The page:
The general doctrine is that where a verdict has been obtained by fraud a court of equity will interfere by granting a new trial at law, but the power being one which may be abused to the purposes of injustice has always been exercised with extreme caution, and never extended to any case where the party applying has been guilty of any laches, and might have made use of the evidence at law, lest the Court should thereby encourage negligence or minister to the litigious passions of men. But where a judgment is obtained at law upon a forged bond, and the defendant was surprised in consequence of all the pretended witnesses to the bond being dead, a new trial was granted. 2 Vern., 240.
It is, in general, true both at law and in equity that a new trial will not be granted on the ground of newly discovered evidence, when it goes merely to impeach the testimony of a witness at a former trial, nor to let in cumulative evidence as to matter which was principally (612) controverted at the former trial; but that is very different from newly discovered evidence which goes utterly to destroy the former testimony and cut it up by the root by showing that it was founded in perjury. Accordingly, both courts furnish instances of a new trial being granted for the latter cause.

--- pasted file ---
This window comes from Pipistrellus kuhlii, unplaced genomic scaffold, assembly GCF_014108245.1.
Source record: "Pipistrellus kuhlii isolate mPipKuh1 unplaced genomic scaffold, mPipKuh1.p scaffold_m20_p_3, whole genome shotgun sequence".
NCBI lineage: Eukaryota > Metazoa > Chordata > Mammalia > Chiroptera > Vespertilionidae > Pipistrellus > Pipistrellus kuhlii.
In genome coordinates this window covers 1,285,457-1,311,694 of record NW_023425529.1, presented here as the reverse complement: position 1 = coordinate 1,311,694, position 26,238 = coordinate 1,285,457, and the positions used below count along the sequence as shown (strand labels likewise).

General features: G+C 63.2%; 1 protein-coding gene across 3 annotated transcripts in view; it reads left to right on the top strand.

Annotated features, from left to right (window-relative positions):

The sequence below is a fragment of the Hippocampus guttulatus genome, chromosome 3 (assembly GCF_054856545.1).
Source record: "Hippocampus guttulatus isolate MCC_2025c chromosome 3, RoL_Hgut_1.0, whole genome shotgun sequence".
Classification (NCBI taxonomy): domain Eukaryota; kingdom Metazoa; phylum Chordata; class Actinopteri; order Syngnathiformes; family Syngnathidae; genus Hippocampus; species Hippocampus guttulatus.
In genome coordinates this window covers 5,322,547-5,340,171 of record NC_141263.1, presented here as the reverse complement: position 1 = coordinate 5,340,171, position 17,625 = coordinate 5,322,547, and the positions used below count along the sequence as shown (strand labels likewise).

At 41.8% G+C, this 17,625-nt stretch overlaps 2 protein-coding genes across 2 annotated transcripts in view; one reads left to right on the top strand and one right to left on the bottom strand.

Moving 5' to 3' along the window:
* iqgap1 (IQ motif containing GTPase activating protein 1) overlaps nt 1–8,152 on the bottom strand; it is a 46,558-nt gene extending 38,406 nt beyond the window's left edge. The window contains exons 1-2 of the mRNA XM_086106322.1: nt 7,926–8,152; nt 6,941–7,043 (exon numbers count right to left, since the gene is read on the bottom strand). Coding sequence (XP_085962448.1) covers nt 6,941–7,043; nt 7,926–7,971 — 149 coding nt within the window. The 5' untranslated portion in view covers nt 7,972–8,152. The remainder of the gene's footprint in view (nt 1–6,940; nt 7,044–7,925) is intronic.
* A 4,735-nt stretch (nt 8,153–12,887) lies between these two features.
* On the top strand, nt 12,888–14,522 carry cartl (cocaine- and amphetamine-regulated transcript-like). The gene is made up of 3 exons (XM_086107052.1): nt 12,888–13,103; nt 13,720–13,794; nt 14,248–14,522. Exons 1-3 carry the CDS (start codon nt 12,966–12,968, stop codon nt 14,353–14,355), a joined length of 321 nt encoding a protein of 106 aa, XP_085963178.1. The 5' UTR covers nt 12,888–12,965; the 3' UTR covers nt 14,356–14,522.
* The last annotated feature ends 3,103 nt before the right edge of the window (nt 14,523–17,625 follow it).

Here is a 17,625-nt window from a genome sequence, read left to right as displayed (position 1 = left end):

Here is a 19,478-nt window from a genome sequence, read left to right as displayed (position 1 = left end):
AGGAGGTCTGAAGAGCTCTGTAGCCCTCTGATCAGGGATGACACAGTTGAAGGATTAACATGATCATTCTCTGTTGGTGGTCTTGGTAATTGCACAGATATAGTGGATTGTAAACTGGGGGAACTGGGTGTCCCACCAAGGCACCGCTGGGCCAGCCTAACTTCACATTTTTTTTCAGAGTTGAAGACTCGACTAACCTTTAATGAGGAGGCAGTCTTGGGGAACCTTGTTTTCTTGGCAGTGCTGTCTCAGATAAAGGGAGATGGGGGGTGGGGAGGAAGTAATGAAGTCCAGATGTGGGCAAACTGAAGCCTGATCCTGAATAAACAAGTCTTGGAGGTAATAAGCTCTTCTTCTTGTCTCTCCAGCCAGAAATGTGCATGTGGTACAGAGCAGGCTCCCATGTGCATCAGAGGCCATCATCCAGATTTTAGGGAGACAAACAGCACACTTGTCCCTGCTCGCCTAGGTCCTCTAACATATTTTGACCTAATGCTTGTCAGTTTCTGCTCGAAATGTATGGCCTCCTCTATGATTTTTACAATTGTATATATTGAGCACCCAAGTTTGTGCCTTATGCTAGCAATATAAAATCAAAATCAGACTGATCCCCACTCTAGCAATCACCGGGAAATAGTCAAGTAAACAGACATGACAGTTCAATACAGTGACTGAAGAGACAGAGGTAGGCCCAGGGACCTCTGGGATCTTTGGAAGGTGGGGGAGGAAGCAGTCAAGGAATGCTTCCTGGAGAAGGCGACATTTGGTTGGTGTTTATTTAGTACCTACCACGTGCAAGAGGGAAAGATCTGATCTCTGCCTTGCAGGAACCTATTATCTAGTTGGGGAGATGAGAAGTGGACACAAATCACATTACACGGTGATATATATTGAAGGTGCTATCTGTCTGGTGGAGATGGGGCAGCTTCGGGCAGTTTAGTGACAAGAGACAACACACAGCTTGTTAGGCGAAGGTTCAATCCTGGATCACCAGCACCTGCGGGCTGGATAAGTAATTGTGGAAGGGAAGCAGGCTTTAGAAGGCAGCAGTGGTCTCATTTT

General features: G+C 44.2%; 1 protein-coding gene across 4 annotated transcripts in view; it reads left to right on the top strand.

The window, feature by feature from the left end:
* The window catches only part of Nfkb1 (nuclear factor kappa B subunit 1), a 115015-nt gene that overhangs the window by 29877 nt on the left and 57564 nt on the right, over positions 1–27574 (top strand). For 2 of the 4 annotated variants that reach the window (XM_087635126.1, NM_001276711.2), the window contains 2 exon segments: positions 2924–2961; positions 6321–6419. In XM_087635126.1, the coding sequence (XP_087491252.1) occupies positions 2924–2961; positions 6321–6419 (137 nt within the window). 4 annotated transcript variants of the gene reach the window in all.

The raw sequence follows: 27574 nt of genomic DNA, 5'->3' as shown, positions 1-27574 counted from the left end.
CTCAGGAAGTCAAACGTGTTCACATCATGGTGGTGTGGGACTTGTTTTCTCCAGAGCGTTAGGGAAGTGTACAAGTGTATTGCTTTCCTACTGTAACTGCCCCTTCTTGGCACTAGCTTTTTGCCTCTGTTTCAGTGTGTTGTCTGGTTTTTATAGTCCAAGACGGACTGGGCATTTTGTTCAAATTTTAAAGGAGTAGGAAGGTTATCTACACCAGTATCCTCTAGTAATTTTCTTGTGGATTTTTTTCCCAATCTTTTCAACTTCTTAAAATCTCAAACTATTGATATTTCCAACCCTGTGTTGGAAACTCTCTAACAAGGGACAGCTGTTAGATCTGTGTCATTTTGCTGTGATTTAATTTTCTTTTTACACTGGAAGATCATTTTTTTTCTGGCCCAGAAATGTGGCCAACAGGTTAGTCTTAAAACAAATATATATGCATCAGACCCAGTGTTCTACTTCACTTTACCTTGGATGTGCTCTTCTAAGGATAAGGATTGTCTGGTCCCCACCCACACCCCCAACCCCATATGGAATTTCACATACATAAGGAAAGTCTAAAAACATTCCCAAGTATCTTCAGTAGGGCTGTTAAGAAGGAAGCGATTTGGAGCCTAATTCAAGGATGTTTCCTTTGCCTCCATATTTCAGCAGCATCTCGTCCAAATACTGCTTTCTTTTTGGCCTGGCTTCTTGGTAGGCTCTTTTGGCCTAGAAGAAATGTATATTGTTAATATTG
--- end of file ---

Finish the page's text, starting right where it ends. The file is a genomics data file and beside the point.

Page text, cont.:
A new trial was granted upon the ground that the testimony was a fiction, supported by perjury, which the defendant could not be prepared to answer; and that circumstances had been discovered since the trial to detect the iniquity. 3 Burr., 1772. And in a court of equity if new evidence is discovered which could not possibly be made use of in the first trial, the court will interfere. 1 Ch. Cas., 23. No evidence could have been given of the dying declarations of Jenks, wrung from him in an agony of remorse, when he had no motive to misrepresent; for the complainant shows (as far as such a fact can be affirmatively established) that he knew not by whom to prove it until after the trial, when Peter Avent gave him the information. It is admitted, Prec. in Chan., 193, that if a witness on whose testimony a verdict has been given was convicted of perjury a new trial may be granted. The death of Jenks before the complainant knew by what witness his declaration could be shown rendered a prosecution impossible, and brings this case within the reason of the decision.